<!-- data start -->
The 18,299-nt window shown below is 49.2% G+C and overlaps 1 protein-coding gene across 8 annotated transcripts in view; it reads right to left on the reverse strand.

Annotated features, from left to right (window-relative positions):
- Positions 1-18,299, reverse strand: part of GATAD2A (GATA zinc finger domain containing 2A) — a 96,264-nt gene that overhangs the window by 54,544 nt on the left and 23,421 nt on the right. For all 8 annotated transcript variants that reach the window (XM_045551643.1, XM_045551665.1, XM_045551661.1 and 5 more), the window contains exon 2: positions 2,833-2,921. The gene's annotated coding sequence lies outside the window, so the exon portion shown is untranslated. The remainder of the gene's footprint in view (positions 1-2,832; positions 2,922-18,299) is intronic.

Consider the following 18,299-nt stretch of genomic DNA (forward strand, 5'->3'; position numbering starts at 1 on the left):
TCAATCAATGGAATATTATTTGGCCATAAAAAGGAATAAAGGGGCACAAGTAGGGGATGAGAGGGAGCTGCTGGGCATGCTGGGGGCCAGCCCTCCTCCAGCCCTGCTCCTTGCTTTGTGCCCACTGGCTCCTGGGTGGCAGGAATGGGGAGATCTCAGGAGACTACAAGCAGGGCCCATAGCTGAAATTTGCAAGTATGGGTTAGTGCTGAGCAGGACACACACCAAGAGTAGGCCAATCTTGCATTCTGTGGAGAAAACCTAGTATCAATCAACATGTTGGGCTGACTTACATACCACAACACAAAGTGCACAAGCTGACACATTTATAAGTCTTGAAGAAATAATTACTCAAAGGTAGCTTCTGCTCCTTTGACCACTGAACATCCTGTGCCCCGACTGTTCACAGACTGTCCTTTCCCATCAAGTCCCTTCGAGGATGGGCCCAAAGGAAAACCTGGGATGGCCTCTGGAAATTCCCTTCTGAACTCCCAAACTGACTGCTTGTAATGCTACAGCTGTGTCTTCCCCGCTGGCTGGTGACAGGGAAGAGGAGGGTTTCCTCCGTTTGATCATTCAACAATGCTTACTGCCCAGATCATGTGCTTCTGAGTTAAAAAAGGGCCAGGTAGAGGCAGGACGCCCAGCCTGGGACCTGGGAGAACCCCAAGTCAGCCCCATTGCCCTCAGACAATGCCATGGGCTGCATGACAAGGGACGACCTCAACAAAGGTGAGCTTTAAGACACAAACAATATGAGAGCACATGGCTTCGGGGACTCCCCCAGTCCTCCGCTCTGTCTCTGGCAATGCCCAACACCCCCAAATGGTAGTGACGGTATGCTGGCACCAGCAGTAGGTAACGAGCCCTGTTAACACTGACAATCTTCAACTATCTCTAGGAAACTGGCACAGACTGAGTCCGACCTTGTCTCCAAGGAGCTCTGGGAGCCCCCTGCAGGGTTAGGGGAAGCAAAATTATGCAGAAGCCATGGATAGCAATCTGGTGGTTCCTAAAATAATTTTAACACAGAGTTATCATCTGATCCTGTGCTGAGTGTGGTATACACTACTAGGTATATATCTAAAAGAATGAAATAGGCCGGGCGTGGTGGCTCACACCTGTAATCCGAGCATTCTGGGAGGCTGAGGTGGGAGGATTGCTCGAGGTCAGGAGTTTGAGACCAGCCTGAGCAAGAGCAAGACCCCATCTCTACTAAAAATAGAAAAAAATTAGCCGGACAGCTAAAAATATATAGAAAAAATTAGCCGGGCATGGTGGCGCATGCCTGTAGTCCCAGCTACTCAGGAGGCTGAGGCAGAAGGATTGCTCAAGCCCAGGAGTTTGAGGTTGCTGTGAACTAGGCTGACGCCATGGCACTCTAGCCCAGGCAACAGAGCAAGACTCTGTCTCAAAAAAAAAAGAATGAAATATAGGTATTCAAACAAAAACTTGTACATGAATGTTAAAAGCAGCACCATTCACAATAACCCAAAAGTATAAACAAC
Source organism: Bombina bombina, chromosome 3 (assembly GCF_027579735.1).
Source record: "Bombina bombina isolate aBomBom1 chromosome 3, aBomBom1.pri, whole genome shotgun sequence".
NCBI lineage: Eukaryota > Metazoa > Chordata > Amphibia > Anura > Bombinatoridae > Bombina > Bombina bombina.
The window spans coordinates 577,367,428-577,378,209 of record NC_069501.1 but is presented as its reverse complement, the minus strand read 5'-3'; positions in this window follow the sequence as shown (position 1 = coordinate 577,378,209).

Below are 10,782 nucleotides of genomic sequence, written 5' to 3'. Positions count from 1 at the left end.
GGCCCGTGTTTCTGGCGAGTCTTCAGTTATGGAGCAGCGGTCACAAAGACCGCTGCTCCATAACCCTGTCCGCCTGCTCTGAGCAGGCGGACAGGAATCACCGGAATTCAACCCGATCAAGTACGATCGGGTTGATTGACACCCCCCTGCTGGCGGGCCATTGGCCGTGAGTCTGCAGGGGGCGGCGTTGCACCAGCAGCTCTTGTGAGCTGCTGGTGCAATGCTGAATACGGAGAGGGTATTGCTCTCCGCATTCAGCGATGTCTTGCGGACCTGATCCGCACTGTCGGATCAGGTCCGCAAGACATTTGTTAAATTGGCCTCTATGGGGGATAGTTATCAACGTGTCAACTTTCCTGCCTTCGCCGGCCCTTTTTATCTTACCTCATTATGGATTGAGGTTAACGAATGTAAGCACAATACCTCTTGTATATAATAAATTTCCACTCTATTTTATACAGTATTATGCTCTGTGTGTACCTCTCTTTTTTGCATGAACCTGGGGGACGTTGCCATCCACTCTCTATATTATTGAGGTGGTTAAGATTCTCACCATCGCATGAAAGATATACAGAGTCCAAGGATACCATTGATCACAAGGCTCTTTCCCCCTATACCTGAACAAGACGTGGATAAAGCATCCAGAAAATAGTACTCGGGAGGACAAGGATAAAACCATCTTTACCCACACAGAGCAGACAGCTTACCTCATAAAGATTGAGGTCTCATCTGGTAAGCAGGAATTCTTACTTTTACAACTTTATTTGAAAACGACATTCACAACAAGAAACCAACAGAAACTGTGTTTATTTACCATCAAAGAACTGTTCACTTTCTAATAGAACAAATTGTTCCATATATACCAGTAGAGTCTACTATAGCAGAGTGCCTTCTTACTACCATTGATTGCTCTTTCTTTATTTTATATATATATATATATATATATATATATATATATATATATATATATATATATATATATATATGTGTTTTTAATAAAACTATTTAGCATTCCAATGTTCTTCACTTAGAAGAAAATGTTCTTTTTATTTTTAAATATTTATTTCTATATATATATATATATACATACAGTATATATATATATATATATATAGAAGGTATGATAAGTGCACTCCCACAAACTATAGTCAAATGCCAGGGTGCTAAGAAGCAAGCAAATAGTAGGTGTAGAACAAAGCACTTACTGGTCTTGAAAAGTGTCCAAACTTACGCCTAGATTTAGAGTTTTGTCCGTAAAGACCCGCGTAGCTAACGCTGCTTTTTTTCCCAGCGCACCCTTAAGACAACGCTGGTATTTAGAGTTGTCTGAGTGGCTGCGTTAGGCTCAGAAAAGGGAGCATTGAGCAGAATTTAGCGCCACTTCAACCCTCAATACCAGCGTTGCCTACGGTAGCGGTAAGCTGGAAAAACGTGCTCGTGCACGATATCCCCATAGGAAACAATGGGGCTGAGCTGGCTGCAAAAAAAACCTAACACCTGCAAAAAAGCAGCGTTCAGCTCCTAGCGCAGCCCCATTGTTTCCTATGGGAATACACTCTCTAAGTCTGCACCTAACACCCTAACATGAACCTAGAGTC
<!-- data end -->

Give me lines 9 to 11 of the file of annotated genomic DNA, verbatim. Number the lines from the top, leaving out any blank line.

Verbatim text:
The window spans coordinates 577,367,428-577,378,209 of record NC_069501.1 but is presented as its reverse complement, the minus strand read 5'-3'; positions in this window follow the sequence as shown (position 1 = coordinate 577,378,209).

Below are 10,782 nucleotides of genomic sequence, written 5' to 3'. Positions count from 1 at the left end.
GGCCCGTGTTTCTGGCGAGTCTTCAGTTATGGAGCAGCGGTCACAAAGACCGCTGCTCCATAACCCTGTCCGCCTGCTCTGAGCAGGCGGACAGGAATCACCGGAATTCAACCCGATCAAGTACGATCGGGTTGATTGACACCCCCCTGCTGGCGGGCCATTGGCCGTGAGTCTGCAGGGGGCGGCGTTGCACCAGCAGCTCTTGTGAGCTGCTGGTGCAATGCTGAATACGGAGAGGGTATTGCTCTCCGCATTCAGCGATGTCTTGCGGACCTGATCCGCACTGTCGGATCAGGTCCGCAAGACATTTGTTAAATTGGCCTCTATGGGGGATAGTTATCAACGTGTCAACTTTCCTGCCTTCGCCGGCCCTTTTTATCTTACCTCATTATGGATTGAGGTTAACGAATGTAAGCACAATACCTCTTGTATATAATAAATTTCCACTCTATTTTATACAGTATTATGCTCTGTGTGTACCTCTCTTTTTTGCATGAACCTGGGGGACGTTGCCATCCACTCTCTATATTATTGAGGTGGTTAAGATTCTCACCATCGCATGAAAGATATACAGAGTCCAAGGATACCATTGATCACAAGGCTCTTTCCCCCTATACCTGAACAAGACGTGGATAAAGCATCCAGAAAATAGTACTCGGGAGGACAAGGATAAAACCATCTTTACCCACACAGAGCAGACAGCTTACCTCATAAAGATTGAGGTCTCATCTGGTAAGCAGGAATTCTTACTTTTACAACTTTATTTGAAAACGACATTCACAACAAGAAACCAACAGAAACTGTGTTTATTTACCATCAAAGAACTGTTCACTTTCTAATAGAACAAATTGTTCCATATATACCAGTAGAGTCTACTATAGCAGAGTGCCTTCTTACTACCATTGATTGCTCTTTCTTTATTTTATATATATATATATATATATATATATATATATATATATATATATATATATATATATATATATGTGTTTTTAATAAAACTATTTAGCATTCCAATGTTCTTCACTTAGAAGAAAATGTTCTTTTTATTTTTAAATATTTATTTCTATATATATATATATATACATACAGTATATATATATATATATATATAGAAGGTATGATAAGTGCACTCCCACAAACTATAGTCAAATGCCAGGGTGCTAAGAAGCAAGCAAATAGTAGGTGTAGAACAAAGCACTTACTGGTCTTGAAAAGTGTCCAAACTTACGCCTAGATTTAGAGTTTTGTCCGTAAAGACCCGCGTAGCTAACGCTGCTTTTTTTCCCAGCGCACCCTTAAGACAACGCTGGTATTTAGAGTTGTCTGAGTGGCTGCGTTAGGCTCAGAAAAGGGAGCATTGAGCAGAATTTAGCGCCACTTCAACCCTCAATACCAGCGTTGCCTACGGTAGCGGTAAGCTGGAAAAACGTGCTCGTGCACGATATCCCCATAGGAAACAATGGGGCTGAGCTGGCTGCAAAAAAAACCTAACACCTGCAAAAAAGCAGCGTTCAGCTCCTAGCGCAGCCCCATTGTTTCCTATGGGAATACACTCTCTAAGTCTGCACCTAACACCCTAACATGAACCTAGAGTC